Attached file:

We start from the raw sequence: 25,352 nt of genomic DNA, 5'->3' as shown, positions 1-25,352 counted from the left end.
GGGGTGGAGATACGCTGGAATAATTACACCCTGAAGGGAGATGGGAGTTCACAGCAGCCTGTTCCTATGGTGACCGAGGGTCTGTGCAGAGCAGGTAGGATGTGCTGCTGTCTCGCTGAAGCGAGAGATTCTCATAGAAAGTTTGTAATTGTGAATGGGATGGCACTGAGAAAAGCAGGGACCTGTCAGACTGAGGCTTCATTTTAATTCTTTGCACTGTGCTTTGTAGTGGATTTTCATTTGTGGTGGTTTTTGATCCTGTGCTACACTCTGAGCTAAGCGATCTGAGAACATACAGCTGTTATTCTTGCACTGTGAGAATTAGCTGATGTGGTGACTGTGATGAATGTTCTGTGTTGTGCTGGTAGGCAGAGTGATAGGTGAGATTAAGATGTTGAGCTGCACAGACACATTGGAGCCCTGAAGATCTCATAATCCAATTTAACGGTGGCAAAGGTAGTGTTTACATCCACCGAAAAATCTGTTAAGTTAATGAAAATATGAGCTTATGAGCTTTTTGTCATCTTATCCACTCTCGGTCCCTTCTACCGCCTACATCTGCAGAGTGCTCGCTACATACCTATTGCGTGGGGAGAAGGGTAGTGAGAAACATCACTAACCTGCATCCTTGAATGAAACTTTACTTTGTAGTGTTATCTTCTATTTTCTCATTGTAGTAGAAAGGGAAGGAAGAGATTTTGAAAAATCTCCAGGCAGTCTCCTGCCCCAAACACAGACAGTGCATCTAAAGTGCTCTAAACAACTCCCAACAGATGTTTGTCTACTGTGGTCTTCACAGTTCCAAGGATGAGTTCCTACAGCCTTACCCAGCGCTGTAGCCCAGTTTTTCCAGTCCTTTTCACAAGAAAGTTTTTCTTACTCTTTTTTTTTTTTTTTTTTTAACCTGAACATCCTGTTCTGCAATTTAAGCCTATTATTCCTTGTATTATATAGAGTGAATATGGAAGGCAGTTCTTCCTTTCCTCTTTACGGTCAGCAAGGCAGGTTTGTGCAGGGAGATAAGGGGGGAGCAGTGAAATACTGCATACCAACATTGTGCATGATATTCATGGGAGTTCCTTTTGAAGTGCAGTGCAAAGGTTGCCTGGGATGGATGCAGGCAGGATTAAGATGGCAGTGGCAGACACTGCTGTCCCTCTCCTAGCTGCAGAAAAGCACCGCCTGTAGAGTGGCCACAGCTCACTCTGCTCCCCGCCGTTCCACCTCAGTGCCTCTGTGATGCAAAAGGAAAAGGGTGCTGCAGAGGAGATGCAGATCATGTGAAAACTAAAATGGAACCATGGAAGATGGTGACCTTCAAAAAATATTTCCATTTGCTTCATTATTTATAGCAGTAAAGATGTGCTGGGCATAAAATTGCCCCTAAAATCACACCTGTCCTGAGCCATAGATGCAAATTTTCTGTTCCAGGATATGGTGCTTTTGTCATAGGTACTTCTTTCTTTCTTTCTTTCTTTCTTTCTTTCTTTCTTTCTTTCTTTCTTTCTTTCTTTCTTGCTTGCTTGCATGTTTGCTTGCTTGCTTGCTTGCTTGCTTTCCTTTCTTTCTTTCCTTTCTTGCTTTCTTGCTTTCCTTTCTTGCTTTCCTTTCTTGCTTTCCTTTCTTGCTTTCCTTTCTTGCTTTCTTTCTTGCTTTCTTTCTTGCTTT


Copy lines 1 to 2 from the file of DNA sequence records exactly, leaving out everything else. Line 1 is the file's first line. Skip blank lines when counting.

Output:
We start from the raw sequence: 25,352 nt of genomic DNA, 5'->3' as shown, positions 1-25,352 counted from the left end.
GGGGTGGAGATACGCTGGAATAATTACACCCTGAAGGGAGATGGGAGTTCACAGCAGCCTGTTCCTATGGTGACCGAGGGTCTGTGCAGAGCAGGTAGGATGTGCTGCTGTCTCGCTGAAGCGAGAGATTCTCATAGAAAGTTTGTAATTGTGAATGGGATGGCACTGAGAAAAGCAGGGACCTGTCAGACTGAGGCTTCATTTTAATTCTTTGCACTGTGCTTTGTAGTGGATTTTCATTTGTGGTGGTTTTTGATCCTGTGCTACACTCTGAGCTAAGCGATCTGAGAACATACAGCTGTTATTCTTGCACTGTGAGAATTAGCTGATGTGGTGACTGTGATGAATGTTCTGTGTTGTGCTGGTAGGCAGAGTGATAGGTGAGATTAAGATGTTGAGCTGCACAGACACATTGGAGCCCTGAAGATCTCATAATCCAATTTAACGGTGGCAAAGGTAGTGTTTACATCCACCGAAAAATCTGTTAAGTTAATGAAAATATGAGCTTATGAGCTTTTTGTCATCTTATCCACTCTCGGTCCCTTCTACCGCCTACATCTGCAGAGTGCTCGCTACATACCTATTGCGTGGGGAGAAGGGTAGTGAGAAACATCACTAACCTGCATCCTTGAATGAAACTTTACTTTGTAGTGTTATCTTCTATTTTCTCATTGTAGTAGAAAGGGAAGGAAGAGATTTTGAAAAATCTCCAGGCAGTCTCCTGCCCCAAACACAGACAGTGCATCTAAAGTGCTCTAAACAACTCCCAACAGATGTTTGTCTACTGTGGTCTTCACAGTTCCAAGGATGAGTTCCTACAGCCTTACCCAGCGCTGTAGCCCAGTTTTTCCAGTCCTTTTCACAAGAAAGTTTTTCTTACTCTTTTTTTTTTTTTTTTTTTAACCTGAACATCCTGTTCTGCAATTTAAGCCTATTATTCCTTGTATTATATAGAGTGAATATGGAAGGCAGTTCTTCCTTTCCTCTTTACGGTCAGCAAGGCAGGTTTGTGCAGGGAGATAAGGGGGGAGCAGTGAAATACTGCATACCAACATTGTGCATGATATTCATGGGAGTTCCTTTTGAAGTGCAGTGCAAAGGTTGCCTGGGATGGATGCAGGCAGGATTAAGATGGCAGTGGCAGACACTGCTGTCCCTCTCCTAGCTGCAGAAAAGCACCGCCTGTAGAGTGGCCACAGCTCACTCTGCTCCCCGCCGTTCCACCTCAGTGCCTCTGTGATGCAAAAGGAAAAGGGTGCTGCAGAGGAGATGCAGATCATGTGAAAACTAAAATGGAACCATGGAAGATGGTGACCTTCAAAAAATATTTCCATTTGCTTCATTATTTATAGCAGTAAAGATGTGCTGGGCATAAAATTGCCCCTAAAATCACACCTGTCCTGAGCCATAGATGCAAATTTTCTGTTCCAGGATATGGTGCTTTTGTCATAGGTACTTCTTTCTTTCTTTCTTTCTTTCTTTCTTTCTTTCTTTCTTTCTTTCTTTCTTTCTTTCTTGCTTGCTTGCATGTTTGCTTGCTTGCTTGCTTGCTTGCTTTCCTTTCTTTCTTTCCTTTCTTGCTTTCTTGCTTTCCTTTCTTGCTTTCCTTTCTTGCTTTCCTTTCTTGCTTTCCTTTCTTGCTTTCTTTCTTGCTTTCTTTCTTGCTTT